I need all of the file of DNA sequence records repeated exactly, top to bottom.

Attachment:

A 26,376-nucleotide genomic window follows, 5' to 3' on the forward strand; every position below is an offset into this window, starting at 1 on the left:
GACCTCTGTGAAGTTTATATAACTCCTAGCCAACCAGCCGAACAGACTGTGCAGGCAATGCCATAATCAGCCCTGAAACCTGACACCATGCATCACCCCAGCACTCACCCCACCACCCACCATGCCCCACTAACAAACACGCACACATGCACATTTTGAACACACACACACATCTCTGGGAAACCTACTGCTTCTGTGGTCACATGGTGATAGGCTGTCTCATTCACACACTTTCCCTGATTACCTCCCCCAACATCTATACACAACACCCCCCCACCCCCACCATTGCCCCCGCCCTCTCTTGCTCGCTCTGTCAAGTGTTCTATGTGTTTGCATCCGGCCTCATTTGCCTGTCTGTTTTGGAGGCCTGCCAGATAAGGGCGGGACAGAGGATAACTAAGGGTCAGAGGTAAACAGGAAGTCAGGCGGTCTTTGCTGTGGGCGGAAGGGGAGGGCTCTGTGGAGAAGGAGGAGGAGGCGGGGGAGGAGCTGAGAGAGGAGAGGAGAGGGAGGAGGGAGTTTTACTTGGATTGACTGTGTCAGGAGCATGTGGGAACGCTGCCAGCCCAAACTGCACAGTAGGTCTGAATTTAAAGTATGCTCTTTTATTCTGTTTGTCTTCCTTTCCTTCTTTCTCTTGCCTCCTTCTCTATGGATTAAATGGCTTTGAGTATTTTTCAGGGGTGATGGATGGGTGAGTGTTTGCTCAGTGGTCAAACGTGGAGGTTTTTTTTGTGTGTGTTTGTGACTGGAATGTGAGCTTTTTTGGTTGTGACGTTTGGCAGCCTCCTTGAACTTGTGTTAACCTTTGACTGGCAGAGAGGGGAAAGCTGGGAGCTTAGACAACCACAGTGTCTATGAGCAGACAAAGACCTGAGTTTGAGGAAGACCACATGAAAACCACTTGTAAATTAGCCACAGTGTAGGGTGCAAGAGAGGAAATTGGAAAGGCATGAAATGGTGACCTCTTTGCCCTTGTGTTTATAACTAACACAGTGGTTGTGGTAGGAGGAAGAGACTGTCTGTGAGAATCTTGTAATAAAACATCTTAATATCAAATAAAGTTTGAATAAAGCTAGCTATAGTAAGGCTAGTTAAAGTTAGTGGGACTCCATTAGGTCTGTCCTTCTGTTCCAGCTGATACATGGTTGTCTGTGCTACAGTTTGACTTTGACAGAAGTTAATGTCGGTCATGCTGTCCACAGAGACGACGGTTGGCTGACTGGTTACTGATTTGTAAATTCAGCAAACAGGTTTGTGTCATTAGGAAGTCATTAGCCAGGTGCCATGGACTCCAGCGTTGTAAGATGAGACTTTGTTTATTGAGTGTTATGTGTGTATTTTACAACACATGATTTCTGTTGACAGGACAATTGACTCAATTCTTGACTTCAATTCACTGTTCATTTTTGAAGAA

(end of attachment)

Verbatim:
A 26,376-nucleotide genomic window follows, 5' to 3' on the forward strand; every position below is an offset into this window, starting at 1 on the left:
GACCTCTGTGAAGTTTATATAACTCCTAGCCAACCAGCCGAACAGACTGTGCAGGCAATGCCATAATCAGCCCTGAAACCTGACACCATGCATCACCCCAGCACTCACCCCACCACCCACCATGCCCCACTAACAAACACGCACACATGCACATTTTGAACACACACACACATCTCTGGGAAACCTACTGCTTCTGTGGTCACATGGTGATAGGCTGTCTCATTCACACACTTTCCCTGATTACCTCCCCCAACATCTATACACAACACCCCCCCACCCCCACCATTGCCCCCGCCCTCTCTTGCTCGCTCTGTCAAGTGTTCTATGTGTTTGCATCCGGCCTCATTTGCCTGTCTGTTTTGGAGGCCTGCCAGATAAGGGCGGGACAGAGGATAACTAAGGGTCAGAGGTAAACAGGAAGTCAGGCGGTCTTTGCTGTGGGCGGAAGGGGAGGGCTCTGTGGAGAAGGAGGAGGAGGCGGGGGAGGAGCTGAGAGAGGAGAGGAGAGGGAGGAGGGAGTTTTACTTGGATTGACTGTGTCAGGAGCATGTGGGAACGCTGCCAGCCCAAACTGCACAGTAGGTCTGAATTTAAAGTATGCTCTTTTATTCTGTTTGTCTTCCTTTCCTTCTTTCTCTTGCCTCCTTCTCTATGGATTAAATGGCTTTGAGTATTTTTCAGGGGTGATGGATGGGTGAGTGTTTGCTCAGTGGTCAAACGTGGAGGTTTTTTTTGTGTGTGTTTGTGACTGGAATGTGAGCTTTTTTGGTTGTGACGTTTGGCAGCCTCCTTGAACTTGTGTTAACCTTTGACTGGCAGAGAGGGGAAAGCTGGGAGCTTAGACAACCACAGTGTCTATGAGCAGACAAAGACCTGAGTTTGAGGAAGACCACATGAAAACCACTTGTAAATTAGCCACAGTGTAGGGTGCAAGAGAGGAAATTGGAAAGGCATGAAATGGTGACCTCTTTGCCCTTGTGTTTATAACTAACACAGTGGTTGTGGTAGGAGGAAGAGACTGTCTGTGAGAATCTTGTAATAAAACATCTTAATATCAAATAAAGTTTGAATAAAGCTAGCTATAGTAAGGCTAGTTAAAGTTAGTGGGACTCCATTAGGTCTGTCCTTCTGTTCCAGCTGATACATGGTTGTCTGTGCTACAGTTTGACTTTGACAGAAGTTAATGTCGGTCATGCTGTCCACAGAGACGACGGTTGGCTGACTGGTTACTGATTTGTAAATTCAGCAAACAGGTTTGTGTCATTAGGAAGTCATTAGCCAGGTGCCATGGACTCCAGCGTTGTAAGATGAGACTTTGTTTATTGAGTGTTATGTGTGTATTTTACAACACATGATTTCTGTTGACAGGACAATTGACTCAATTCTTGACTTCAATTCACTGTTCATTTTTGAAGAA